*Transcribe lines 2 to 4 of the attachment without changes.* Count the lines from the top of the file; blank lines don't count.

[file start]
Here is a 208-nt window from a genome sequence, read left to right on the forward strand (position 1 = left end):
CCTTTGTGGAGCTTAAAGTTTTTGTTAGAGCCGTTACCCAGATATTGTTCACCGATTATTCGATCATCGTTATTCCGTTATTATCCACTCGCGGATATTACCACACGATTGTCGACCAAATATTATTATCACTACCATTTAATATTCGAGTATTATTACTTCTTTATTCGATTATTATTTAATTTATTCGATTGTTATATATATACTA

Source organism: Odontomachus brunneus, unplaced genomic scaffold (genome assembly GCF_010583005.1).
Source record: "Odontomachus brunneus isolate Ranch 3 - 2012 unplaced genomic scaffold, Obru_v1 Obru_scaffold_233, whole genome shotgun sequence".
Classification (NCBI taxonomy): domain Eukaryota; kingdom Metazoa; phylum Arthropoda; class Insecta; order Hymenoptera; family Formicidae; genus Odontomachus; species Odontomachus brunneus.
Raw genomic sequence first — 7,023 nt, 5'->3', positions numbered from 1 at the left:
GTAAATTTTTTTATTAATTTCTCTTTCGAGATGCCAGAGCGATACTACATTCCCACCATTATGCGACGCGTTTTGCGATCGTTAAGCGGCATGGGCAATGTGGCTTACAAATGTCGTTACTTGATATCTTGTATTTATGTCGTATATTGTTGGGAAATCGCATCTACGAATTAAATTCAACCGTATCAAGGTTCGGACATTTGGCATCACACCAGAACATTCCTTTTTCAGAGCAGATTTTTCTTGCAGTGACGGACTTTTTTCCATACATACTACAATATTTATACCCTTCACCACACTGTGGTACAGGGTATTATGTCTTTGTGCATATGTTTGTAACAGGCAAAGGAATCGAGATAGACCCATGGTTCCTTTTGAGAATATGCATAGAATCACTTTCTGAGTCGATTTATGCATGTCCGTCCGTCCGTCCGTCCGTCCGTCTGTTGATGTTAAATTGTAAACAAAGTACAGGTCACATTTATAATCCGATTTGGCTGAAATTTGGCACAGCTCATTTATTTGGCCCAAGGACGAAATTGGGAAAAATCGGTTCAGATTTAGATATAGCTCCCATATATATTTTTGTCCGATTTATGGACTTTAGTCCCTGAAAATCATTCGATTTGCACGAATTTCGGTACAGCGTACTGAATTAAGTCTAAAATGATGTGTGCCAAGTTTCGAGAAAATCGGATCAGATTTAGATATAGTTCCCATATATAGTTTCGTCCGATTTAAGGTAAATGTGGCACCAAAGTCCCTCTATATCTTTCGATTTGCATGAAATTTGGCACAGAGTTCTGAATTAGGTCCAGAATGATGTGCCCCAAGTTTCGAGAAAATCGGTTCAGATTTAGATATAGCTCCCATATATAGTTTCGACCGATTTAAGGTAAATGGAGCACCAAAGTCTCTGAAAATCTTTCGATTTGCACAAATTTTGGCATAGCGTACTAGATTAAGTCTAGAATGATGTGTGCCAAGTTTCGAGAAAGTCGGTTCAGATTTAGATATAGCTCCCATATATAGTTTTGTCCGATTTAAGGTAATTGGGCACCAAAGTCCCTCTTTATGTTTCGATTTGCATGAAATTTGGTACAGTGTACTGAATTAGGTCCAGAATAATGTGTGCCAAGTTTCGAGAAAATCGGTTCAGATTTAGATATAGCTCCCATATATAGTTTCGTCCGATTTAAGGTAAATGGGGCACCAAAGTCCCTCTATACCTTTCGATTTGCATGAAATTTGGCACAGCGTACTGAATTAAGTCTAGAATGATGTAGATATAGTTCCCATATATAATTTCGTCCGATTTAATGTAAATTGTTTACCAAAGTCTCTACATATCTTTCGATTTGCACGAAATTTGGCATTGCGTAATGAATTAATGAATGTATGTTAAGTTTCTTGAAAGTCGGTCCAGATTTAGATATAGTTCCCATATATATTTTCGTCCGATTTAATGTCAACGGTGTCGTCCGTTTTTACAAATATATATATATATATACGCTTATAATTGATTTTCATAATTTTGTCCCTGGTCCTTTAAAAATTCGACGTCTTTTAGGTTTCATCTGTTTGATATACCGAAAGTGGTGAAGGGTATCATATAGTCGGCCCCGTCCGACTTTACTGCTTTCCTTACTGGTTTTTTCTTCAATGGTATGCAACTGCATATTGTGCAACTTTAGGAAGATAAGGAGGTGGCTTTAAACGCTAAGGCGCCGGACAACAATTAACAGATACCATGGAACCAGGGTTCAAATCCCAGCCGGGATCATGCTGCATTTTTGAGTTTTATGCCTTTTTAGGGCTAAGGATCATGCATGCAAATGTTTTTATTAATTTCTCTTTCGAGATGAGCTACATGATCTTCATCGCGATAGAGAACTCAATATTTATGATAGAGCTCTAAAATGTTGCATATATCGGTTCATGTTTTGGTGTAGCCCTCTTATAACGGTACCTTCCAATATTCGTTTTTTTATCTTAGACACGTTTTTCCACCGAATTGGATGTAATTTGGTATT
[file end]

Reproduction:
CCTTTGTGGAGCTTAAAGTTTTTGTTAGAGCCGTTACCCAGATATTGTTCACCGATTATTCGATCATCGTTATTCCGTTATTATCCACTCGCGGATATTACCACACGATTGTCGACCAAATATTATTATCACTACCATTTAATATTCGAGTATTATTACTTCTTTATTCGATTATTATTTAATTTATTCGATTGTTATATATATACTA

Source organism: Odontomachus brunneus, unplaced genomic scaffold (genome assembly GCF_010583005.1).
Source record: "Odontomachus brunneus isolate Ranch 3 - 2012 unplaced genomic scaffold, Obru_v1 Obru_scaffold_233, whole genome shotgun sequence".